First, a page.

If Ronald Jayne Jr. had decided to buy a handgun, go to UNLV and shoot five people to death, we'd be knee-deep in Virginia Tech-level media scrutiny of what he did and why, sparking a national debate on whether we need more guns or less guns or whatever.
If Jayne had blown up a bomb in a Strip parking garage, killing five people, he'd be the centerpiece of a real-life "CSI: Las Vegas"-style murder mystery eyed from coast to coast.
But, authorities allege, all Jayne did was get stinking drunk, roll through a stop sign and smash his speeding pickup into the side of an SUV, snuffing out five lives amid twisted steel and burning gasoline May 5.
Sure, it has riveted locals, for now. Jayne could go to jail for a long time, his 19-year life figuratively over before it really began.
For the dead, their lives are done, literally. There's no parole from death.
And families on both sides of the wreck will never get over this. No small tragedy.
If the past is prologue, though, soon we'll collectively shrug our shoulders and go back to finding out who was canoodling whom at Pure last weekend. That is, until the next time a young man gets blitzed, gets going, and gets to kill a bunch of other people.
I'd bet the mortgage that time will come, and come fairly soon.
"The sad thing is ... I still see the drivers in this area doing the exact same behavior," Las Vegas police Detective William Redfairn, the lead investigator on the wreck, told Review-Journal reporter David Kihara last week. "And until the drivers in this town change their behavior, we're going to continue to cover these tragedies.
"I wish I did have some magic words that I could say that would prevent this and put me out of a job," Redfairn said. "But unfortunately, having done this 10 years, I've said the same thing over and over and over again. And unfortunately, we have a hard-core group of people who just don't want to get that message.
"And that message is very simple: Buckle up, don't drink and drive, obey the traffic laws. If you can do that simple thing, you'll stay alive and the members of this community will stay alive," Redfairn said.
"Don't obey these simple rules, we're going to meet, and you're going to be facing the same kind of consequences that now this 19-year-old is facing. It's that simple."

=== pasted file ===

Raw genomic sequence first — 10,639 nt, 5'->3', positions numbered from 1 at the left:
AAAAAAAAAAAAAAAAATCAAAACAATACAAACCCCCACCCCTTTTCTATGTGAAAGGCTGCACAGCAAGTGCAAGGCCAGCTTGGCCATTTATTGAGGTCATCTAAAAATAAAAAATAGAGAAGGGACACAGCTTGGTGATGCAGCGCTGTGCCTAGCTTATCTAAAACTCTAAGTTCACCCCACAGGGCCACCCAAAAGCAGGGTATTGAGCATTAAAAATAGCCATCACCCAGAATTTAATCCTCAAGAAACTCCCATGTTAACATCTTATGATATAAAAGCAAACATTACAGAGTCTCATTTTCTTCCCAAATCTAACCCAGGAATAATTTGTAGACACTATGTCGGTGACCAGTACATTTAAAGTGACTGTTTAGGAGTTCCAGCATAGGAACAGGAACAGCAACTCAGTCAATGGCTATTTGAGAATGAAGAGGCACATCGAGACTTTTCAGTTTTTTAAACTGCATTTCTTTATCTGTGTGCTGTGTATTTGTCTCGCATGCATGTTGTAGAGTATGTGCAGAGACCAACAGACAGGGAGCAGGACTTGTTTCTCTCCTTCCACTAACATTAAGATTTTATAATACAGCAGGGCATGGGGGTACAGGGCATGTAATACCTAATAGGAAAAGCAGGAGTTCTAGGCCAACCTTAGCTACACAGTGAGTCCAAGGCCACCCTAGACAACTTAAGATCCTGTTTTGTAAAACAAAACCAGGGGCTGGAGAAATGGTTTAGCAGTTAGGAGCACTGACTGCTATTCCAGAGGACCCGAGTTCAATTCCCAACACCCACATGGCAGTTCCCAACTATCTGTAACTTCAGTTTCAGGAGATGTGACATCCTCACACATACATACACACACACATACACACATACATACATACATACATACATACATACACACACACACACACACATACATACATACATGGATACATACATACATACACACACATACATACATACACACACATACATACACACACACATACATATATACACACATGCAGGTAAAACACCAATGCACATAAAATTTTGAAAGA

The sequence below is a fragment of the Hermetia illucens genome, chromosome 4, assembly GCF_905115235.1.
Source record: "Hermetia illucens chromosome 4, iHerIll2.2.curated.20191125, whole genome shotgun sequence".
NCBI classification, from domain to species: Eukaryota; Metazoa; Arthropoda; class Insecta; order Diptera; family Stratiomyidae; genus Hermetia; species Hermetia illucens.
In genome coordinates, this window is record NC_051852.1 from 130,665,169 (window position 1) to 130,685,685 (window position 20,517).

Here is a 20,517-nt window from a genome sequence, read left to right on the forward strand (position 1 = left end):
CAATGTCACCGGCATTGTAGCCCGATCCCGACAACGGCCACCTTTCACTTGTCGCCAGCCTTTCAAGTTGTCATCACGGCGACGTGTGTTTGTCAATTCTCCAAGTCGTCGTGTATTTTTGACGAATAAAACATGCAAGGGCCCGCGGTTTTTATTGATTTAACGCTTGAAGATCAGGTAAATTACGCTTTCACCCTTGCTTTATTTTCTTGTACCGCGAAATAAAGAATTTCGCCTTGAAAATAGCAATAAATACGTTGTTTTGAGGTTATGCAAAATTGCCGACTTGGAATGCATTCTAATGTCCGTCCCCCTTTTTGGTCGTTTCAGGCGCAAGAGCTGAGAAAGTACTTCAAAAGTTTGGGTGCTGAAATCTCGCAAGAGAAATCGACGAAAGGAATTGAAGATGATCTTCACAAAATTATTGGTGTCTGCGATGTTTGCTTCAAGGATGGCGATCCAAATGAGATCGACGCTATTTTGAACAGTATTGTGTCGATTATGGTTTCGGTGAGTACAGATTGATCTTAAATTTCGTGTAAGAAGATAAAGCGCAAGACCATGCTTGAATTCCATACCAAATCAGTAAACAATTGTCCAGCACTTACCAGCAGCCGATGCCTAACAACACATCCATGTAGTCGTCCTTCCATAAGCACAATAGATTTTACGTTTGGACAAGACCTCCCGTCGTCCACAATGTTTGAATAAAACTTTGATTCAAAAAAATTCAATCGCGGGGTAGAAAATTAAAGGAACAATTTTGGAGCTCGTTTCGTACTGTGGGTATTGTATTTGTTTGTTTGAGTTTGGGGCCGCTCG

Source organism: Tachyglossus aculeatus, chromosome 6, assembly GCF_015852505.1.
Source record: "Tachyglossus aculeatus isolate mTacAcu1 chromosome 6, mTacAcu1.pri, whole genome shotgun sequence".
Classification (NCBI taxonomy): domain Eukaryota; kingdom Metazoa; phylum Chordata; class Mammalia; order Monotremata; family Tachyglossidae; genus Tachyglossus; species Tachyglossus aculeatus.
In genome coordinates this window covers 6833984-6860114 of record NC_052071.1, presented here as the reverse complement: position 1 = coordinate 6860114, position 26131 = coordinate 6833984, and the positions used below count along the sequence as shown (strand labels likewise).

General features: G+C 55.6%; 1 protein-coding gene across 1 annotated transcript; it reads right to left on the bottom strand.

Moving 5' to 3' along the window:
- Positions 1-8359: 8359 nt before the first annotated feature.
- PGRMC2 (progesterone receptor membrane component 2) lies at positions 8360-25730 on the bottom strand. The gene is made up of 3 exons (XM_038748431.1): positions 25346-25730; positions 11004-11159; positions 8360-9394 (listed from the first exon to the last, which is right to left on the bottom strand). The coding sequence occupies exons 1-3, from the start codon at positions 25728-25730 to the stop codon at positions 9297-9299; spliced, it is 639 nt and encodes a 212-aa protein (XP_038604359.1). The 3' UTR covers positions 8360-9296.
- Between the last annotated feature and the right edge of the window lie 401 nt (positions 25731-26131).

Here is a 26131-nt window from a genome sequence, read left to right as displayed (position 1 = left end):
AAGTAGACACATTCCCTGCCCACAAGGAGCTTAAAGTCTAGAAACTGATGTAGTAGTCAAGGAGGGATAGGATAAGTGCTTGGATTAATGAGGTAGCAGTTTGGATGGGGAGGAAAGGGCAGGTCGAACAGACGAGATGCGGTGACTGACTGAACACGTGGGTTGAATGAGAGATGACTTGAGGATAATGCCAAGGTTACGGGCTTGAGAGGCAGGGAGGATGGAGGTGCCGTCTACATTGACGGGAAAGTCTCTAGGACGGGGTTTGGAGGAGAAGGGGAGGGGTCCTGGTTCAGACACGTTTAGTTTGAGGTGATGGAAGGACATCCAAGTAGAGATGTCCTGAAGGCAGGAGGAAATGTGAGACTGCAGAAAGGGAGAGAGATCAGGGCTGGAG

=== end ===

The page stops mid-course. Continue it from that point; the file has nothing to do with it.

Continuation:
Still, if anybody learns a lesson from the May 5 tragedy, I'd be shocked.
After all, if the allegations against Jayne are true, he wasn't deterred by the story of Sean Larimer. Remember him?
Larimer was 16 back in the fall of 2003, when he got drunk, got going, missed a turn, hit a wall and killed three of his friends who were riding along in his car.
Right after the wreck, there was big buzz about whether teen driving rules were too soft, if parents were making it too easy for kids to drink and drive, and if Larimer should be charged as an adult.
Then, the victims were buried, Larimer served his time behind bars, and the cautionary tale faded from the valley's thoughts. Until now.
"It's sad," Redfairn said. "We continue to cover these stories over and over and over again. It seems we only concentrate when we have multiple fatalities like this."
Asphalt agony happens every day. Redfairn alone investigated a trio of fatal wrecks in the week before Jayne's fateful drive.
"They all had one thing in common," Redfairn said. "They didn't have to happen."
It's not like the idea that driving drunk and fast is bad is some closely guarded secret.
Society has had that advice posted on a big, blinking neon marquee for years now. And the threat of stiff sentences, heavy fines and long license suspensions has been an incentive to stay sober, even for those who honestly think they're fine to drive after tipping back a few.
Larimer himself spent much, if not all, of his 600 hours of court-ordered community service work going to valley high schools and sharing his tale with young drivers like Jayne, in hopes of deterring a rerun.
I have no idea if Jayne was ever in Larimer's audiences, but Larimer's words obviously didn't prevent Jayne's wreck.
And surely there are folks out there who are dismissive of Jayne's plight, believing they can safely drive when they're sloppy drunk.
Or they ignore the fact that, in the hands of a wayward driver, a car turns from a way of getting around to a two-ton, poorly guided missile.
Or they don't consider the consequences of anything they do, and just do it.
To them, the growing carnage on our streets is just some sort of a random goof-up.
"I can't even watch the news without bitching at the cops through the TV," one person wrote on Jayne's Myspace.com Internet social networking page. "We all know that this shouldn't have happened to Ron."
True. It shouldn't have happened to Jayne because, if the police version of events is correct, he shouldn't have been behind the wheel. If true, whose fault is that? Did somebody reverse-carjack him and force him to drive that night?
I don't know Jayne. He might be a great kid who genuinely regrets what happened, or he might be a jerk who couldn't care less. But neither changes the reckless, dumb, selfish choices police say he made that night. That's the way the world of grown-ups works.
"Your actions as a driver out there has far-reaching consequences than just your own life," Redfairn said. "Your actions on the roadway affect many, many people. And you have to live with your decisions."
In the end, Jayne's tale isn't an original story, just a warmed-over remake. We pull out the old script, scratch out "Larimer," replace it with "Jayne," and adjust the body count upward.
"The kid was drunk. Incredibly drunk," a witness told KVBC-TV, Channel 3. "When he got out of the truck, he said, 'Wow, it's going to be a world of hurt for me.'"
Once, that was Larimer's world. Perhaps it still is. Someday, it'll be someone else's, too. Count on it.